Free Software for Numeric Computations
In this course, we use NAG routines to provide
functionality in certain areas such as probability distributions and
linear algebra. The NAG library is a proprietary product which must be
licensed from NAG (Numerical Algorithms Group).
However, most of the things we get from the NAG library can also be
found in a variety of public domain sources, which are available for
your use in whatever computing environment you may find yourself. The
following list is by no means complete, but may get you started in finding
some sources for reliable numerical software which you can legally use
on your own computer without paying any fees.
There are two large electronic depositories for this kind of software
which you should be aware of, namely netlib and
statlib. The links point to the SCF help files
for these two repositories.
For probability distributions, there is an excellent library, available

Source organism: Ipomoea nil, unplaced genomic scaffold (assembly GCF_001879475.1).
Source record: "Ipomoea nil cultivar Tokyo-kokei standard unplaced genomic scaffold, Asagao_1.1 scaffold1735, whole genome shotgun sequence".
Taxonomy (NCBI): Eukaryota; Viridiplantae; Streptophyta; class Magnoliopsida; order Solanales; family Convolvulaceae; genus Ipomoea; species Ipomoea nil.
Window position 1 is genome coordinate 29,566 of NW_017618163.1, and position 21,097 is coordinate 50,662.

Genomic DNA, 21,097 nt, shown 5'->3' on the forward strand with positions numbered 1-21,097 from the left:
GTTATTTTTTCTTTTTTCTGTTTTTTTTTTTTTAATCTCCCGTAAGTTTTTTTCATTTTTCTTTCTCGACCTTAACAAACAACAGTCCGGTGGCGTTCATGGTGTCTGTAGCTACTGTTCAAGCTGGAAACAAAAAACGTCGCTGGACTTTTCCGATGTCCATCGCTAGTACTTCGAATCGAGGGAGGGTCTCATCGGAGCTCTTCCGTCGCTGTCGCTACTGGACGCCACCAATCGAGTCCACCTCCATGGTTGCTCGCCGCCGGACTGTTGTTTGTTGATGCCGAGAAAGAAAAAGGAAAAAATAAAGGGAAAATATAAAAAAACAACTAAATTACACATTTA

through statlib, known as dcdflib, which has most of the common probability
A number of people have compiled lists of useful free software for
numerical computations. Among them are:
Index of resources for numerical computation, compiled by Ajay Shah.
This focuses almost entirely on free software.
Numerical Evaluation of Special Functions by D. W. Lozier and F. W. J. Oliver. This has information about both free and commercial routines.
The GAMS Problem Decision
Tree, developed by the National Institute of Standards and Technology.
This presents a wide variety of software, both free and commercial, in a
decision tree format, making it very useful when you have a specific problem
Freely Available Numerical and Statistical Software, a list compiled
by Gordon Smyth at University of Queensland.
Graphics and analysis software, compiled by S. Baum at Texas A&M
University, is a well-annotated list of packages and libraries for
graphics and data analysis.
Free Scientific Software
Under Linux. As the name implies, this list is oriented towards the
Linux operating system, but some of the routines may be suitable for other
flavors of UNIX. (If you'd like to know what Linux is all about, click